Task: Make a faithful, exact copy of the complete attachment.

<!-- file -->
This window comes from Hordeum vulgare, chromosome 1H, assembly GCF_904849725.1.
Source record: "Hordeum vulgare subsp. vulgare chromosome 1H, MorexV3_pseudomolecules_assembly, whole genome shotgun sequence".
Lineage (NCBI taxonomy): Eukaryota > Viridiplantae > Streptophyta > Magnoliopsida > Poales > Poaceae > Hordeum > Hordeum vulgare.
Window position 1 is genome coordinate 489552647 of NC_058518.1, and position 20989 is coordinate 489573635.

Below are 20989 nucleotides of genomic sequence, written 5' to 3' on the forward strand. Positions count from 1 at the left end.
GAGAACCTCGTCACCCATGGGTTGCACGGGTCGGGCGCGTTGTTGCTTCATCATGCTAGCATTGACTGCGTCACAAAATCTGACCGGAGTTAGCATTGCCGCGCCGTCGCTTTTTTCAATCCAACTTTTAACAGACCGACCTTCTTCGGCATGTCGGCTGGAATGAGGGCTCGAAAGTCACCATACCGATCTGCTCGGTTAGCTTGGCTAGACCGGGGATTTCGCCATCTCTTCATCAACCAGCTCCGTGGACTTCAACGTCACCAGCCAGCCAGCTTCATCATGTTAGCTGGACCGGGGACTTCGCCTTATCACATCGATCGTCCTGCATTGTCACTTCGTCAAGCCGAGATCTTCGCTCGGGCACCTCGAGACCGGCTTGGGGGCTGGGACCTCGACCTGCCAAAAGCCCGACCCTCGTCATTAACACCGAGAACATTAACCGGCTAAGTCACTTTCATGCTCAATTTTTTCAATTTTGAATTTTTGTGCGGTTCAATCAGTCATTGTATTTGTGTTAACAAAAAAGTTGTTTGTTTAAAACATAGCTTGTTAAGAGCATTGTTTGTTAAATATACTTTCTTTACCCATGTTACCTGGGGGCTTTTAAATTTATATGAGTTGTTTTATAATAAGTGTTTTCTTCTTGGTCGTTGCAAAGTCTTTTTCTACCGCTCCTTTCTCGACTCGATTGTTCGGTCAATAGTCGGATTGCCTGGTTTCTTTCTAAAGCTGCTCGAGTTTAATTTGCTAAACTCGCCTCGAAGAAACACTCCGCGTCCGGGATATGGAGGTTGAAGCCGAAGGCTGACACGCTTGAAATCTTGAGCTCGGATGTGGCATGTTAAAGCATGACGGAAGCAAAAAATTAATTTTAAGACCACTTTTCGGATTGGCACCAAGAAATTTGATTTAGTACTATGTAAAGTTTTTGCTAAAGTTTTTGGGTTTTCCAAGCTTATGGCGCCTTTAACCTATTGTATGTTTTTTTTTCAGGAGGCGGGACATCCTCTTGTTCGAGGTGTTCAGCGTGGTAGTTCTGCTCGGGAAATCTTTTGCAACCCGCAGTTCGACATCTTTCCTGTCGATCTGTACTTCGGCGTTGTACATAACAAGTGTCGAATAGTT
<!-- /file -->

This window comes from Hordeum vulgare, chromosome 1H, assembly GCF_904849725.1.
Source record: "Hordeum vulgare subsp. vulgare chromosome 1H, MorexV3_pseudomolecules_assembly, whole genome shotgun sequence".
Lineage (NCBI taxonomy): Eukaryota > Viridiplantae > Streptophyta > Magnoliopsida > Poales > Poaceae > Hordeum > Hordeum vulgare.
Window position 1 is genome coordinate 489552647 of NC_058518.1, and position 20989 is coordinate 489573635.

Below are 20989 nucleotides of genomic sequence, written 5' to 3' on the forward strand. Positions count from 1 at the left end.
GAGAACCTCGTCACCCATGGGTTGCACGGGTCGGGCGCGTTGTTGCTTCATCATGCTAGCATTGACTGCGTCACAAAATCTGACCGGAGTTAGCATTGCCGCGCCGTCGCTTTTTTCAATCCAACTTTTAACAGACCGACCTTCTTCGGCATGTCGGCTGGAATGAGGGCTCGAAAGTCACCATACCGATCTGCTCGGTTAGCTTGGCTAGACCGGGGATTTCGCCATCTCTTCATCAACCAGCTCCGTGGACTTCAACGTCACCAGCCAGCCAGCTTCATCATGTTAGCTGGACCGGGGACTTCGCCTTATCACATCGATCGTCCTGCATTGTCACTTCGTCAAGCCGAGATCTTCGCTCGGGCACCTCGAGACCGGCTTGGGGGCTGGGACCTCGACCTGCCAAAAGCCCGACCCTCGTCATTAACACCGAGAACATTAACCGGCTAAGTCACTTTCATGCTCAATTTTTTCAATTTTGAATTTTTGTGCGGTTCAATCAGTCATTGTATTTGTGTTAACAAAAAAGTTGTTTGTTTAAAACATAGCTTGTTAAGAGCATTGTTTGTTAAATATACTTTCTTTACCCATGTTACCTGGGGGCTTTTAAATTTATATGAGTTGTTTTATAATAAGTGTTTTCTTCTTGGTCGTTGCAAAGTCTTTTTCTACCGCTCCTTTCTCGACTCGATTGTTCGGTCAATAGTCGGATTGCCTGGTTTCTTTCTAAAGCTGCTCGAGTTTAATTTGCTAAACTCGCCTCGAAGAAACACTCCGCGTCCGGGATATGGAGGTTGAAGCCGAAGGCTGACACGCTTGAAATCTTGAGCTCGGATGTGGCATGTTAAAGCATGACGGAAGCAAAAAATTAATTTTAAGACCACTTTTCGGATTGGCACCAAGAAATTTGATTTAGTACTATGTAAAGTTTTTGCTAAAGTTTTTGGGTTTTCCAAGCTTATGGCGCCTTTAACCTATTGTATGTTTTTTTTTCAGGAGGCGGGACATCCTCTTGTTCGAGGTGTTCAGCGTGGTAGTTCTGCTCGGGAAATCTTTTGCAACCCGCAGTTCGACATCTTTCCTGTCGATCTGTACTTCGGCGTTGTACATAACAAGTGTCGAATAGTT